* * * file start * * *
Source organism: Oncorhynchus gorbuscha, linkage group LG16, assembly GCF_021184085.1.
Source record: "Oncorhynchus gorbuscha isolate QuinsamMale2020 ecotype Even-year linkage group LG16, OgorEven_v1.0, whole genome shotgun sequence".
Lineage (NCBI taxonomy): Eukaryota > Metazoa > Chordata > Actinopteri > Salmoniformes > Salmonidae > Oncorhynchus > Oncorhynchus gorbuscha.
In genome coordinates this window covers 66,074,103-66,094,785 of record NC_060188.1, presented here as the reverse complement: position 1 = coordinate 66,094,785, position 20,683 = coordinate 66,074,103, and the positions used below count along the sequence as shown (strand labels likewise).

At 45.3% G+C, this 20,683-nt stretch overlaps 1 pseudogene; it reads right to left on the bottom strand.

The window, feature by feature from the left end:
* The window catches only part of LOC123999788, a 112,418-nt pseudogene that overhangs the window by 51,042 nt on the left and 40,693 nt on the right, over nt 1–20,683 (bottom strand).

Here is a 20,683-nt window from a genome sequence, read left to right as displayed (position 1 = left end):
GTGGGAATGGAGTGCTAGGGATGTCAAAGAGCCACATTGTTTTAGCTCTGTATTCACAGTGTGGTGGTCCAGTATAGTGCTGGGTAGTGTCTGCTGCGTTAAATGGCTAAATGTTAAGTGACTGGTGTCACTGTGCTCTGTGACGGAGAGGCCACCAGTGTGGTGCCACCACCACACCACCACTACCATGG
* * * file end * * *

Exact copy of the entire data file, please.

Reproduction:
Source organism: Oncorhynchus gorbuscha, linkage group LG16, assembly GCF_021184085.1.
Source record: "Oncorhynchus gorbuscha isolate QuinsamMale2020 ecotype Even-year linkage group LG16, OgorEven_v1.0, whole genome shotgun sequence".
Lineage (NCBI taxonomy): Eukaryota > Metazoa > Chordata > Actinopteri > Salmoniformes > Salmonidae > Oncorhynchus > Oncorhynchus gorbuscha.
In genome coordinates this window covers 66,074,103-66,094,785 of record NC_060188.1, presented here as the reverse complement: position 1 = coordinate 66,094,785, position 20,683 = coordinate 66,074,103, and the positions used below count along the sequence as shown (strand labels likewise).

At 45.3% G+C, this 20,683-nt stretch overlaps 1 pseudogene; it reads right to left on the bottom strand.

The window, feature by feature from the left end:
* The window catches only part of LOC123999788, a 112,418-nt pseudogene that overhangs the window by 51,042 nt on the left and 40,693 nt on the right, over nt 1–20,683 (bottom strand).

Here is a 20,683-nt window from a genome sequence, read left to right as displayed (position 1 = left end):
GTGGGAATGGAGTGCTAGGGATGTCAAAGAGCCACATTGTTTTAGCTCTGTATTCACAGTGTGGTGGTCCAGTATAGTGCTGGGTAGTGTCTGCTGCGTTAAATGGCTAAATGTTAAGTGACTGGTGTCACTGTGCTCTGTGACGGAGAGGCCACCAGTGTGGTGCCACCACCACACCACCACTACCATGG